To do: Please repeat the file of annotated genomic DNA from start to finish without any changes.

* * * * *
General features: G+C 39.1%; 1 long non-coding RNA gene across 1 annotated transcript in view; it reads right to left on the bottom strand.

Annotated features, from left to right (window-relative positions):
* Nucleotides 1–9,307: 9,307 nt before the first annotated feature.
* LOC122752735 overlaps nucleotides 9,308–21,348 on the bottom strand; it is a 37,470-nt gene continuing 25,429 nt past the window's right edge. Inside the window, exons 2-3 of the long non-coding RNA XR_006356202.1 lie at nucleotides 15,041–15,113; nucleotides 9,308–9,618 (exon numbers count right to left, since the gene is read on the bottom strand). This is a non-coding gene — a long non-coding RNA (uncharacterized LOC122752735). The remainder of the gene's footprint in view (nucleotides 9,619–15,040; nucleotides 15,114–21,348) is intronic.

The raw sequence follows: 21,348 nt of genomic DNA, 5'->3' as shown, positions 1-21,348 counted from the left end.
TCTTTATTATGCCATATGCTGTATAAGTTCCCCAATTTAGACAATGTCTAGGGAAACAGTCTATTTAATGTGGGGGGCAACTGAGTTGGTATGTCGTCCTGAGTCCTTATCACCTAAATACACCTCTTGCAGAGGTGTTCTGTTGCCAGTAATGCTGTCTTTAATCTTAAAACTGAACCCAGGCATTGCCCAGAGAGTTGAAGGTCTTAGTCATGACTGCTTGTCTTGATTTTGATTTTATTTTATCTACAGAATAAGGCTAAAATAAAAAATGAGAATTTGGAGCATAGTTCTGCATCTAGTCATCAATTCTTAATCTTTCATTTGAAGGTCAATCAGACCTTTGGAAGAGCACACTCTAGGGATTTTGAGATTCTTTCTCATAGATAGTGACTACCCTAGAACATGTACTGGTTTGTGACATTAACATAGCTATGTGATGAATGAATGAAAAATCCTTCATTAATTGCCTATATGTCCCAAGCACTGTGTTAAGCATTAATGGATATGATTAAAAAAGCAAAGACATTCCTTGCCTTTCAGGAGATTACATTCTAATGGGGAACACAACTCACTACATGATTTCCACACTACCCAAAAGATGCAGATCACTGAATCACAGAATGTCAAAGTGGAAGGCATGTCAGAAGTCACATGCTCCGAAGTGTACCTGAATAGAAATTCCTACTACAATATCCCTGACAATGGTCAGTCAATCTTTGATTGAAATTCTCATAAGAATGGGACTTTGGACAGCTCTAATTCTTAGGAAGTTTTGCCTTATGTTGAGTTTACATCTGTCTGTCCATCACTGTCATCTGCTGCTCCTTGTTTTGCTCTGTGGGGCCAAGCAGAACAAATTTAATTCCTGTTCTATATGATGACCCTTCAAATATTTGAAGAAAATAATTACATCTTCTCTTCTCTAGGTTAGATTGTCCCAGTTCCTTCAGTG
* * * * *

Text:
General features: G+C 39.1%; 1 long non-coding RNA gene across 1 annotated transcript in view; it reads right to left on the bottom strand.

Annotated features, from left to right (window-relative positions):
* Nucleotides 1–9,307: 9,307 nt before the first annotated feature.
* LOC122752735 overlaps nucleotides 9,308–21,348 on the bottom strand; it is a 37,470-nt gene continuing 25,429 nt past the window's right edge. Inside the window, exons 2-3 of the long non-coding RNA XR_006356202.1 lie at nucleotides 15,041–15,113; nucleotides 9,308–9,618 (exon numbers count right to left, since the gene is read on the bottom strand). This is a non-coding gene — a long non-coding RNA (uncharacterized LOC122752735). The remainder of the gene's footprint in view (nucleotides 9,619–15,040; nucleotides 15,114–21,348) is intronic.

The raw sequence follows: 21,348 nt of genomic DNA, 5'->3' as shown, positions 1-21,348 counted from the left end.
TCTTTATTATGCCATATGCTGTATAAGTTCCCCAATTTAGACAATGTCTAGGGAAACAGTCTATTTAATGTGGGGGGCAACTGAGTTGGTATGTCGTCCTGAGTCCTTATCACCTAAATACACCTCTTGCAGAGGTGTTCTGTTGCCAGTAATGCTGTCTTTAATCTTAAAACTGAACCCAGGCATTGCCCAGAGAGTTGAAGGTCTTAGTCATGACTGCTTGTCTTGATTTTGATTTTATTTTATCTACAGAATAAGGCTAAAATAAAAAATGAGAATTTGGAGCATAGTTCTGCATCTAGTCATCAATTCTTAATCTTTCATTTGAAGGTCAATCAGACCTTTGGAAGAGCACACTCTAGGGATTTTGAGATTCTTTCTCATAGATAGTGACTACCCTAGAACATGTACTGGTTTGTGACATTAACATAGCTATGTGATGAATGAATGAAAAATCCTTCATTAATTGCCTATATGTCCCAAGCACTGTGTTAAGCATTAATGGATATGATTAAAAAAGCAAAGACATTCCTTGCCTTTCAGGAGATTACATTCTAATGGGGAACACAACTCACTACATGATTTCCACACTACCCAAAAGATGCAGATCACTGAATCACAGAATGTCAAAGTGGAAGGCATGTCAGAAGTCACATGCTCCGAAGTGTACCTGAATAGAAATTCCTACTACAATATCCCTGACAATGGTCAGTCAATCTTTGATTGAAATTCTCATAAGAATGGGACTTTGGACAGCTCTAATTCTTAGGAAGTTTTGCCTTATGTTGAGTTTACATCTGTCTGTCCATCACTGTCATCTGCTGCTCCTTGTTTTGCTCTGTGGGGCCAAGCAGAACAAATTTAATTCCTGTTCTATATGATGACCCTTCAAATATTTGAAGAAAATAATTACATCTTCTCTTCTCTAGGTTAGATTGTCCCAGTTCCTTCAGTG